Ever wondered what a giant container ship passing through the Panama Canal might look like? Well, it just so happens we were visiting down there last week, and managed to stop by the Miraflores Locks, on the Pacific side, to witness a giant Dole container ship—full of pineapples, we assume—ease its way into the canal.
The entire process involves three sets of locks (Miraflores, Pedro Miguel and Gatun) and takes about 8-10 hours (though they allow multiple ships to travel along the canal at once) from one ocean to the other. But worry not. We've gone ahead and sped up the process to cram a 45-minute Miraflores Locks crossing into an easy-to-swallow two-and-a-half minute video clip. See below!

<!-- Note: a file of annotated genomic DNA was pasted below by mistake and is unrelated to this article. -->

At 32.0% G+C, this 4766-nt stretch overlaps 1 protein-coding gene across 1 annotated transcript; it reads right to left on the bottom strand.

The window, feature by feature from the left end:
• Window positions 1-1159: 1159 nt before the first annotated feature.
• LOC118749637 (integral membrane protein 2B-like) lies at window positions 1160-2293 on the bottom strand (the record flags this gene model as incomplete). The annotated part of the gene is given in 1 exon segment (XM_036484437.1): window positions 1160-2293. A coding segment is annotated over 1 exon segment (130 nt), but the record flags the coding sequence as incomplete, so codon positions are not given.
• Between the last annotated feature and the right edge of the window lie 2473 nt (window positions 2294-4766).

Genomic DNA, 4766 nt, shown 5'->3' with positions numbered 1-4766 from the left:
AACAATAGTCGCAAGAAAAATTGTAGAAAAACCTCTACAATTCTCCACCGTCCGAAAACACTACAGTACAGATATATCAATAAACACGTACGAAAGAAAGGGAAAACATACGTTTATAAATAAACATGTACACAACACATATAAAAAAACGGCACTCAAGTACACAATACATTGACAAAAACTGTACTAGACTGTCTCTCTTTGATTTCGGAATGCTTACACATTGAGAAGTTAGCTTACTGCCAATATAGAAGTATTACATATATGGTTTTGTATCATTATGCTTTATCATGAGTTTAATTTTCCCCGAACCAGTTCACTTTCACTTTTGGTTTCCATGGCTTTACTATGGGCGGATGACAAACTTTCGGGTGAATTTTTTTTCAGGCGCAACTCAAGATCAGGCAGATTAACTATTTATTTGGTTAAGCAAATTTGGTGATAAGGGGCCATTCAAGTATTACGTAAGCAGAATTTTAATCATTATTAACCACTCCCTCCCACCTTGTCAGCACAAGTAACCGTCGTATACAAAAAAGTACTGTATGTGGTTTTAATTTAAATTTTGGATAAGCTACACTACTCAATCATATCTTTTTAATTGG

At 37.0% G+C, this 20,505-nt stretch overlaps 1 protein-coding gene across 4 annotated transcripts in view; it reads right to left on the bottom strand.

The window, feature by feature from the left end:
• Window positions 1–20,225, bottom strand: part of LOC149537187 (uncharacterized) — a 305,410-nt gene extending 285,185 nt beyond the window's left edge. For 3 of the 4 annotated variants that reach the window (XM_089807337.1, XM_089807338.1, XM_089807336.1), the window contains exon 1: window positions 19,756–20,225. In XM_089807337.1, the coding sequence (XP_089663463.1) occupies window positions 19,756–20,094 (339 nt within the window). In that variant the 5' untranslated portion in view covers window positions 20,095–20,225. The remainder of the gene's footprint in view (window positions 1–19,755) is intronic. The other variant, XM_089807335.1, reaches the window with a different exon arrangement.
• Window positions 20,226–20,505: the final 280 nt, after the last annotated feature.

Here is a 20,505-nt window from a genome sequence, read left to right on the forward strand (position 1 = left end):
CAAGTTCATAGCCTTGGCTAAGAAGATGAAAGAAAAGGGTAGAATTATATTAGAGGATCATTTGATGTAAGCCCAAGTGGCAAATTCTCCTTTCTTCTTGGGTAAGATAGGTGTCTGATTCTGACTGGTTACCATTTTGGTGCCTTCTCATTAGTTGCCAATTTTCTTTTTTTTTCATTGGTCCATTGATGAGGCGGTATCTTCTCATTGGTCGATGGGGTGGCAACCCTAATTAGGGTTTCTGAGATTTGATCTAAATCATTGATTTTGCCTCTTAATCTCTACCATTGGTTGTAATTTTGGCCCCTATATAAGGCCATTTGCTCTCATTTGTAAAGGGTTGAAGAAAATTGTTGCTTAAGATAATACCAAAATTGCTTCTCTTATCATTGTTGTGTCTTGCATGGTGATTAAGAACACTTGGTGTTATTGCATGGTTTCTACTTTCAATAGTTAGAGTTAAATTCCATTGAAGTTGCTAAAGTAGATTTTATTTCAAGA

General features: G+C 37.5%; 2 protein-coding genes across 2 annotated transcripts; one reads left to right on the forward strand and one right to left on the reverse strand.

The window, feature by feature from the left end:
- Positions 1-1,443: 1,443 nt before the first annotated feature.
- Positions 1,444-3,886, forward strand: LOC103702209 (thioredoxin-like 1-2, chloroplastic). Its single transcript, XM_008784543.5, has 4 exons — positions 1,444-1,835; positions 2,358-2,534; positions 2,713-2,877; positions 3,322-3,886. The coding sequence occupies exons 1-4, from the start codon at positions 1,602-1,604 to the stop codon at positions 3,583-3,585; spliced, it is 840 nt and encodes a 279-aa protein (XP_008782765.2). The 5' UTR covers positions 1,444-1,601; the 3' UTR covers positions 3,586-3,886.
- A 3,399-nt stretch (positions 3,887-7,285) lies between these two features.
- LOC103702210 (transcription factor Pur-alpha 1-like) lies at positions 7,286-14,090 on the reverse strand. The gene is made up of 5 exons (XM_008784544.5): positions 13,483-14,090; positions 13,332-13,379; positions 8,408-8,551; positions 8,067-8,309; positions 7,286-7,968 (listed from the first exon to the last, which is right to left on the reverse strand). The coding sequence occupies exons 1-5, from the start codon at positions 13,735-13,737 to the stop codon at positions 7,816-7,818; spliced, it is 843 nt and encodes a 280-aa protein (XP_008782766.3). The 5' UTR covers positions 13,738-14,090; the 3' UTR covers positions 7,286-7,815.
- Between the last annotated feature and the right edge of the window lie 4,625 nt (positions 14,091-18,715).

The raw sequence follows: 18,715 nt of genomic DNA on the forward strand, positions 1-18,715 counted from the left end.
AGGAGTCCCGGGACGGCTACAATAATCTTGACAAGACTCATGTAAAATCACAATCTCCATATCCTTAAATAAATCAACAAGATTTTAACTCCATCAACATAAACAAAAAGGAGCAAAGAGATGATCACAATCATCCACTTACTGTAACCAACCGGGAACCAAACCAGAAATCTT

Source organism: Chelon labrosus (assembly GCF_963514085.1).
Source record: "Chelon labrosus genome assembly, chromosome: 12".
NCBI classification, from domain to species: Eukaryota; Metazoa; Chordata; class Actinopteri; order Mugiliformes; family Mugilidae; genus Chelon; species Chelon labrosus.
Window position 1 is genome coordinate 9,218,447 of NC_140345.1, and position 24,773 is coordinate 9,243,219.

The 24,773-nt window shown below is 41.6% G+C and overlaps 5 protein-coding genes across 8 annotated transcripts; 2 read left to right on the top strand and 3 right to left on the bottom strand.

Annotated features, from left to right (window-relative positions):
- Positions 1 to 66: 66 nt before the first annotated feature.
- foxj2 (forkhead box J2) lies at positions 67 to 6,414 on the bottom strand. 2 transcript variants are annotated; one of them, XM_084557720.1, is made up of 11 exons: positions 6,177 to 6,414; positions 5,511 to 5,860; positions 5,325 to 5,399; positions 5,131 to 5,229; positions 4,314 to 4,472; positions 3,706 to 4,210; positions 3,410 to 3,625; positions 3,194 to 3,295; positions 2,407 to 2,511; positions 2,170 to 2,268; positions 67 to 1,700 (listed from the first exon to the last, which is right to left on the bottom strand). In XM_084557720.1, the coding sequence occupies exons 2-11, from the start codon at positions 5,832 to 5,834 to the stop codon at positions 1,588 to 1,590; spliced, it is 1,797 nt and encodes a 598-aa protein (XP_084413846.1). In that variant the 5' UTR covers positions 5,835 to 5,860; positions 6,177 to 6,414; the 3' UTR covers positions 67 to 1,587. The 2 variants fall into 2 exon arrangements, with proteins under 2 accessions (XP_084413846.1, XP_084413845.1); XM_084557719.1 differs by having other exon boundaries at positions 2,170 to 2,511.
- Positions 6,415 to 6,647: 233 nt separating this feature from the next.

See how narrow it is? Most container ships span up to 106' or 107'—and the channel is only 110 feet wide. That doesn't leave a lot of room to maneuver.
Tourists and marine-lovers can stop by Miraflores Visitors Center any day of the week to catch front row seats of boats passing through the Miraflores Locks. $8 gets you admission into the center's three observation decks (where we shot our video), three floors of museum exhibits, two snack bars and a gift shop.
When you're all done, the top-floor restaurant has great views, but it's kinda pricey, so we recommend heading back into Panama City for a cheaper lunch. All that boat-watching can make you hungry!